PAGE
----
Hosted By: Samuel Tolzmann
Genre: Blues Concert Eclectic Jazz Music
w/ Sarah Neufeld
In my second semester at Middlebury, I attended the most emotionally intense musical performance I have ever had the good fortune to see. An audience of about 50 stood in a circle in the stark, entirely white main gallery of the Burlington City Arts Center (formerly Firehouse Gallery) on Church Street, watching with widened eyes and slackened jaws as a towering, muscular man played the bass saxophone. If you’ve never seen one — and they’re very uncommon — this is a massive instrument, its brass tubing cumulatively more than twice this especially tall player’s own body length, and to even force enough air through it to produce a sound required a straining effort. But he wasn’t just playing the bass saxophone; by the miracle of circular breathing, he was simultaneously singing into it, wordlessly, producing grotesque squawks and moans that blended uneasily with the reedy, chest-rumbling tones of one of the woodwind family’s deepest instruments. Meanwhile, he was tapping out complex rhythms on the keys and sides of the saxophone and with his toes. The amount of concentration and energy needed to pull off this feat of multitasking caused the man to perspire and eventually brought him to the floor out of exhaustion. This was seriously cathartic stuff for player and spectator alike: the vocalizations communicated pure, unadulterated human agony as the man grew weaker and weaker from the effort of his act of artistic communication. At the end, he just lay on the floor of the gallery, panting, scarlet in the face. Many in the circle were weeping; it took around a minute for us all to realize it was time for applause. My boyfriend and I drove home in complete silence, and even days later we still had a hard time addressing the concert we’d attended. It was the sort of thing that had been uncomfortably communal at the time and instantly transfigured into a rigidly private experience in retrospect: the show brought the audience members together in their shared shock and then drove us apart to process the aftereffects in solitude. Ladies and gentlemen, Mr. Colin Stetson.
Colin Stetson has spent years as the independent music community’s top session saxophonist, contributing to records and live shows by high-profile acts such as Arcade Fire, Tom Waits, Lou Reed, and TV on the Radio, among many others. In 2011, however, he broke out as a solo artist with his second LP on Constellation Records, New History Warfare, Vol. 2: Judges, a collection of indelibly haunting tracks including vocal collaborations with Laurie Anderson and My Brightest Diamond’s Shara Worden (on a cover of blues standard “Lord I Just Can’t Keep From Crying Sometimes,” one of the album’s most emotionally blistering standouts). Integrating blood-chilling vocal techniques from the eeriest strain of old-time American blues into distinctive musical settings borrowing elements of free jazz, post-rock, ambient noise music, late twentieth-century neoclassical, and performance art, the Montreal-based, Michigan-born saxophonist makes music that really does sounds like nothing else out there. If one didn’t know any better, it might not even be possible to identify the source of the dark, alien soundscapes as being one man, playing, singing, and tapping simultaneously on a saxophone mic’d in dozens of places. Without that knowledge, his music is disturbing, beautiful, and bizarre; with it, it becomes a stunning feat of technical mastery. And that’s just on record: live, Stetson is both quasi-spiritual and intensely physical, wavering uncomfortably between the strangely erotic (the way he caresses and grapples with that huge saxophone…) and primal violence. As art, it is powerful, impressive, lovely, and important. You, whoever you are, really should see it.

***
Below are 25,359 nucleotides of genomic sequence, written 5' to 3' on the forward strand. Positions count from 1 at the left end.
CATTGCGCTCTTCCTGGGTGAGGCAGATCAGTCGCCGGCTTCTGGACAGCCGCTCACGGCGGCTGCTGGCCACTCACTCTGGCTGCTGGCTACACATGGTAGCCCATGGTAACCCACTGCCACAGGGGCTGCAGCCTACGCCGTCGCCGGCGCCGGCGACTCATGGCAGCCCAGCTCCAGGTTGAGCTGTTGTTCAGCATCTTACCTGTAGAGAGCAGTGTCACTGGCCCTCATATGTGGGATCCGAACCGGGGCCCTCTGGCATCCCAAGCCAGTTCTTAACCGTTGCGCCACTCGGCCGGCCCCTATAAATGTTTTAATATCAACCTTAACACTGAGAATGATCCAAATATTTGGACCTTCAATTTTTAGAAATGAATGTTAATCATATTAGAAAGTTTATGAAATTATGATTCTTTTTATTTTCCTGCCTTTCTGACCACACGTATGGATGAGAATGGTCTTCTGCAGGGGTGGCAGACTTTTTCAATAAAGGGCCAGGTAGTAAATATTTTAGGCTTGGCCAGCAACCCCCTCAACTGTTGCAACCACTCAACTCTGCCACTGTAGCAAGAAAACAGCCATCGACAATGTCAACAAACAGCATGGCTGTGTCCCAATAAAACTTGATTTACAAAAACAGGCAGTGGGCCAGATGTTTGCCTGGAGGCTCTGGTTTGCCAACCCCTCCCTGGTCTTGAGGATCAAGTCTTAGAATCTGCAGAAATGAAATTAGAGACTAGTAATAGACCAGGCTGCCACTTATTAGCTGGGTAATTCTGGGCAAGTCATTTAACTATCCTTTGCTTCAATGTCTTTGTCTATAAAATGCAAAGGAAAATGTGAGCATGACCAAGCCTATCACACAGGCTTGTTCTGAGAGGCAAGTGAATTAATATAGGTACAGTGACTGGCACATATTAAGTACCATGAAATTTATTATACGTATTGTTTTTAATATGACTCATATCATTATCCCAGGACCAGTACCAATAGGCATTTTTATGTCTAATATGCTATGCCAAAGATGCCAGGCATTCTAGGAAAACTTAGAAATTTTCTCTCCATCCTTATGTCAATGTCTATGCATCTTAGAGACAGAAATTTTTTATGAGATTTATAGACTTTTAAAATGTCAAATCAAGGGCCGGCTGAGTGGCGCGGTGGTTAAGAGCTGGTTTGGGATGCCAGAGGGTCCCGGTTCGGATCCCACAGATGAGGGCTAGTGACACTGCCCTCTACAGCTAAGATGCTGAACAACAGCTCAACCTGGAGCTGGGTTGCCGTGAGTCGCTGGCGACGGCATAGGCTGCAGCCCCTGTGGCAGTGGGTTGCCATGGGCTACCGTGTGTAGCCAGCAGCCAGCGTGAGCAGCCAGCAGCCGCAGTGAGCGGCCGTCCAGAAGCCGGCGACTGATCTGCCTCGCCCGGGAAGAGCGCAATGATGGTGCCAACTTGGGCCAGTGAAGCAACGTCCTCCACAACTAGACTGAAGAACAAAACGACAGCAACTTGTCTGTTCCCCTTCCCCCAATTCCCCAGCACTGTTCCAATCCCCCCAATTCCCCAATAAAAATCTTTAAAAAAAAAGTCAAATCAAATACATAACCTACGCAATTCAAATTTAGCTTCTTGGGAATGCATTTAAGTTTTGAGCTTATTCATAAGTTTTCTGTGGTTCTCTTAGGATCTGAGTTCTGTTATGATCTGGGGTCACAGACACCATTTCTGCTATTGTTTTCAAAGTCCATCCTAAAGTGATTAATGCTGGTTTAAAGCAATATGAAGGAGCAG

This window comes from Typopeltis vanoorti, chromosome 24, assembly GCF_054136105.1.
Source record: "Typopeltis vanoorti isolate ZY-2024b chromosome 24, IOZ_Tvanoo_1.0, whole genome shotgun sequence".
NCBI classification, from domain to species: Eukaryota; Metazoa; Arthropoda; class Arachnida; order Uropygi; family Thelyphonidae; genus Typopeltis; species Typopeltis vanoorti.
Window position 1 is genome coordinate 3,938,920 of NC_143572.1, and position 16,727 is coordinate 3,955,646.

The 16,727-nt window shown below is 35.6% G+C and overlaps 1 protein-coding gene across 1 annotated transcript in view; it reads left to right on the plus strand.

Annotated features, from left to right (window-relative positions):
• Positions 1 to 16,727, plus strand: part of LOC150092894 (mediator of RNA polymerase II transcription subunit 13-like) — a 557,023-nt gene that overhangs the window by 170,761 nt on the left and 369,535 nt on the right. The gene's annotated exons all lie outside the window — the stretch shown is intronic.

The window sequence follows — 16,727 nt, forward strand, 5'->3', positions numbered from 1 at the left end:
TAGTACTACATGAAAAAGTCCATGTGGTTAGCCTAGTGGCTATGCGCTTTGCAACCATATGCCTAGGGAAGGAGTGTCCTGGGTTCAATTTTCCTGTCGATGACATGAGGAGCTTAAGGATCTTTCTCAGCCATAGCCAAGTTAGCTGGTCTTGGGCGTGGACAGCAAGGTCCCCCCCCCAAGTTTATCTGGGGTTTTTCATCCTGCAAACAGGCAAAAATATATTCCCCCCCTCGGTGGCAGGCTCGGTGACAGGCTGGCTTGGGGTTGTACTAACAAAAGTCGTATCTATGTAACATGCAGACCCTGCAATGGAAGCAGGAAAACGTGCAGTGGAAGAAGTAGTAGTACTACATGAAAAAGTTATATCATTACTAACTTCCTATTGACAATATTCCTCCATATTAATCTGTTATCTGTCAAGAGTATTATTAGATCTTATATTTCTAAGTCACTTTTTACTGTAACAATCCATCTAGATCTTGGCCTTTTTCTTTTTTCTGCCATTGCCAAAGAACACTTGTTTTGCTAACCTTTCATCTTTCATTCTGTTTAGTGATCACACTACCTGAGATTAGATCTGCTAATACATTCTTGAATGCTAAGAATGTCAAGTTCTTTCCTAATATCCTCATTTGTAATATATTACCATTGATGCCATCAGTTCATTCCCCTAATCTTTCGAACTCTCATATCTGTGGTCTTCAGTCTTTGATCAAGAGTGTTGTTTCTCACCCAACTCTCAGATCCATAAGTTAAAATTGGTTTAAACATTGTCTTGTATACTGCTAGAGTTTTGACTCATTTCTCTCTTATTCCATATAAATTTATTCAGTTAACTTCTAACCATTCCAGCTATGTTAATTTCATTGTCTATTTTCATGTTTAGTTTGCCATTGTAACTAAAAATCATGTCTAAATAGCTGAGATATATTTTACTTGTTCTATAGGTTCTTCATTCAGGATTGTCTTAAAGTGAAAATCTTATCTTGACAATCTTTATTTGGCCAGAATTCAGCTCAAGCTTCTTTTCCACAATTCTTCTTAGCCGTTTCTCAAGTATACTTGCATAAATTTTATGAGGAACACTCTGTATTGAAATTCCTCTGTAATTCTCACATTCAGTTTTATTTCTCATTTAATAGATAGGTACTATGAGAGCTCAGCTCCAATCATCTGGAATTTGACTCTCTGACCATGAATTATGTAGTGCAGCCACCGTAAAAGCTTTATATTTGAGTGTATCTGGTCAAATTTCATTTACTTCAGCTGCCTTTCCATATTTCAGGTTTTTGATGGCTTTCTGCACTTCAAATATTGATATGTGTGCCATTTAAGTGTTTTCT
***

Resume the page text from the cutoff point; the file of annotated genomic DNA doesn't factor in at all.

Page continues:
Lucky for anyone in Vermont this spring — so, many of those reading this post — you’ll have a chance. Stetson returns to the BCA Center on May 7. There’s a cash bar, too! Stetson performs as part of a tour behind his upcoming album, New History Warfare, Vol. 3: To See More Light (out April on Constellation). He’ll be joined by the violinist Sarah Neufeld, a full-time member of Arcade Fire and that Montreal band’s artier instrumental sister group, Bell Orchestre, whose first solo LP is due to be released this year as well. Click here to hear two of her tracks, “Scalpel” and “Stradivarius,” via YouTube. And here’s a Stetson track, The Stars In His Head (Dark Lights Remix). So, SAVE THE DATE. Be there and be prepared.
What: Colin Stetson & Sarah Neufeld. Where: Burlington City Arts Center, Church Street, Burlington, VT. When: Tuesday, May 7, 2013. Doors at 8:00 PM, show at 8:30 PM. Ends at 11:00 PM. Who: All ages. Tickets: $12; get them at the wonderful Pure Pop Records in Burlington (where, if you don’t already know, you should be doing ALL your music shopping in Vermont) or at the BCA site, here. RIYL: Blind Willie Johnson; Godspeed You! Black Emperor; Laurie Anderson; Mount Eerie; Steve Reich; Swans. Find out more at: the BCA website.